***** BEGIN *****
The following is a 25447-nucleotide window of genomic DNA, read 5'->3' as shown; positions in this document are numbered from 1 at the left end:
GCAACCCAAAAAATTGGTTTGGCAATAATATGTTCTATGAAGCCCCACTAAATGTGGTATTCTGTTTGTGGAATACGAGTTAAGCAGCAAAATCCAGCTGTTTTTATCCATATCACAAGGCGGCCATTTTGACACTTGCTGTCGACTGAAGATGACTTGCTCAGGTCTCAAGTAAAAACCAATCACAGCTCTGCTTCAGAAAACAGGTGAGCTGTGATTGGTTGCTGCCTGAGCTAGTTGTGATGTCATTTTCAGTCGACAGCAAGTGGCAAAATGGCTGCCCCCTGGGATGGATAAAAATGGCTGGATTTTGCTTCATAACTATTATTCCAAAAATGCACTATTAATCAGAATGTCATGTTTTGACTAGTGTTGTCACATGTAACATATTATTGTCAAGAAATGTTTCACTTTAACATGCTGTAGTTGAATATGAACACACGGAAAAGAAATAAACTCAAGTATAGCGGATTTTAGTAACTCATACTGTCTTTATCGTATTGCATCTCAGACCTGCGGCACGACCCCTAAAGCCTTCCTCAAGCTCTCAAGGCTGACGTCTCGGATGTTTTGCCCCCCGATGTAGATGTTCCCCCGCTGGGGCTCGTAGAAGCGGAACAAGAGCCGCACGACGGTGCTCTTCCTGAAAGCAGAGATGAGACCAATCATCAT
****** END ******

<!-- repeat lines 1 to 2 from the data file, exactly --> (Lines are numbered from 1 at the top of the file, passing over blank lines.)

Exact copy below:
The following is a 25447-nucleotide window of genomic DNA, read 5'->3' as shown; positions in this document are numbered from 1 at the left end:
GCAACCCAAAAAATTGGTTTGGCAATAATATGTTCTATGAAGCCCCACTAAATGTGGTATTCTGTTTGTGGAATACGAGTTAAGCAGCAAAATCCAGCTGTTTTTATCCATATCACAAGGCGGCCATTTTGACACTTGCTGTCGACTGAAGATGACTTGCTCAGGTCTCAAGTAAAAACCAATCACAGCTCTGCTTCAGAAAACAGGTGAGCTGTGATTGGTTGCTGCCTGAGCTAGTTGTGATGTCATTTTCAGTCGACAGCAAGTGGCAAAATGGCTGCCCCCTGGGATGGATAAAAATGGCTGGATTTTGCTTCATAACTATTATTCCAAAAATGCACTATTAATCAGAATGTCATGTTTTGACTAGTGTTGTCACATGTAACATATTATTGTCAAGAAATGTTTCACTTTAACATGCTGTAGTTGAATATGAACACACGGAAAAGAAATAAACTCAAGTATAGCGGATTTTAGTAACTCATACTGTCTTTATCGTATTGCATCTCAGACCTGCGGCACGACCCCTAAAGCCTTCCTCAAGCTCTCAAGGCTGACGTCTCGGATGTTTTGCCCCCCGATGTAGATGTTCCCCCGCTGGGGCTCGTAGAAGCGGAACAAGAGCCGCACGACGGTGCTCTTCCTGAAAGCAGAGATGAGACCAATCATCAT